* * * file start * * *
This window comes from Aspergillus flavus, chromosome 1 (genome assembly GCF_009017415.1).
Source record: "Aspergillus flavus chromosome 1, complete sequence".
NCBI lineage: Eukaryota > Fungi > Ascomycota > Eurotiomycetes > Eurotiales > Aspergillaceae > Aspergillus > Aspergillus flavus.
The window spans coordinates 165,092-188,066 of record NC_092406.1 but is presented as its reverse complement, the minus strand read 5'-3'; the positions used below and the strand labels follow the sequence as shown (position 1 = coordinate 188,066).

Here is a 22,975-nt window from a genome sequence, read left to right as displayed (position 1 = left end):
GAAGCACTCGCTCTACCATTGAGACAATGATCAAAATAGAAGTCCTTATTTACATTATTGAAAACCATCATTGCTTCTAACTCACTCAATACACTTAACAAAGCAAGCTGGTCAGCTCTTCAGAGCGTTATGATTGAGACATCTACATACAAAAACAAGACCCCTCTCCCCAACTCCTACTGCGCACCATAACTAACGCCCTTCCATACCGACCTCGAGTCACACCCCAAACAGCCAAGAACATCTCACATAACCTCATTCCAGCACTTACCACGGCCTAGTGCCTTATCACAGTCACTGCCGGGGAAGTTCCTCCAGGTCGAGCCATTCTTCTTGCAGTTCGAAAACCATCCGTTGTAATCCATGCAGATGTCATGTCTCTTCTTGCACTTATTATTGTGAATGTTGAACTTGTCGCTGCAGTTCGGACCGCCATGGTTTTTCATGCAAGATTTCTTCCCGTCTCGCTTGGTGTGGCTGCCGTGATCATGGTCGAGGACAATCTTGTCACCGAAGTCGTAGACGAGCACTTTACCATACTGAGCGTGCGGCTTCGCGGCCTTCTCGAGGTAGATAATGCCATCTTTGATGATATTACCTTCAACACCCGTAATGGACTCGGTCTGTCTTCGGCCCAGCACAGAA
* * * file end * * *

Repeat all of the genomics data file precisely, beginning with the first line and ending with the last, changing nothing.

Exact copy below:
This window comes from Aspergillus flavus, chromosome 1 (genome assembly GCF_009017415.1).
Source record: "Aspergillus flavus chromosome 1, complete sequence".
NCBI lineage: Eukaryota > Fungi > Ascomycota > Eurotiomycetes > Eurotiales > Aspergillaceae > Aspergillus > Aspergillus flavus.
The window spans coordinates 165,092-188,066 of record NC_092406.1 but is presented as its reverse complement, the minus strand read 5'-3'; the positions used below and the strand labels follow the sequence as shown (position 1 = coordinate 188,066).

Here is a 22,975-nt window from a genome sequence, read left to right as displayed (position 1 = left end):
GAAGCACTCGCTCTACCATTGAGACAATGATCAAAATAGAAGTCCTTATTTACATTATTGAAAACCATCATTGCTTCTAACTCACTCAATACACTTAACAAAGCAAGCTGGTCAGCTCTTCAGAGCGTTATGATTGAGACATCTACATACAAAAACAAGACCCCTCTCCCCAACTCCTACTGCGCACCATAACTAACGCCCTTCCATACCGACCTCGAGTCACACCCCAAACAGCCAAGAACATCTCACATAACCTCATTCCAGCACTTACCACGGCCTAGTGCCTTATCACAGTCACTGCCGGGGAAGTTCCTCCAGGTCGAGCCATTCTTCTTGCAGTTCGAAAACCATCCGTTGTAATCCATGCAGATGTCATGTCTCTTCTTGCACTTATTATTGTGAATGTTGAACTTGTCGCTGCAGTTCGGACCGCCATGGTTTTTCATGCAAGATTTCTTCCCGTCTCGCTTGGTGTGGCTGCCGTGATCATGGTCGAGGACAATCTTGTCACCGAAGTCGTAGACGAGCACTTTACCATACTGAGCGTGCGGCTTCGCGGCCTTCTCGAGGTAGATAATGCCATCTTTGATGATATTACCTTCAACACCCGTAATGGACTCGGTCTGTCTTCGGCCCAGCACAGAA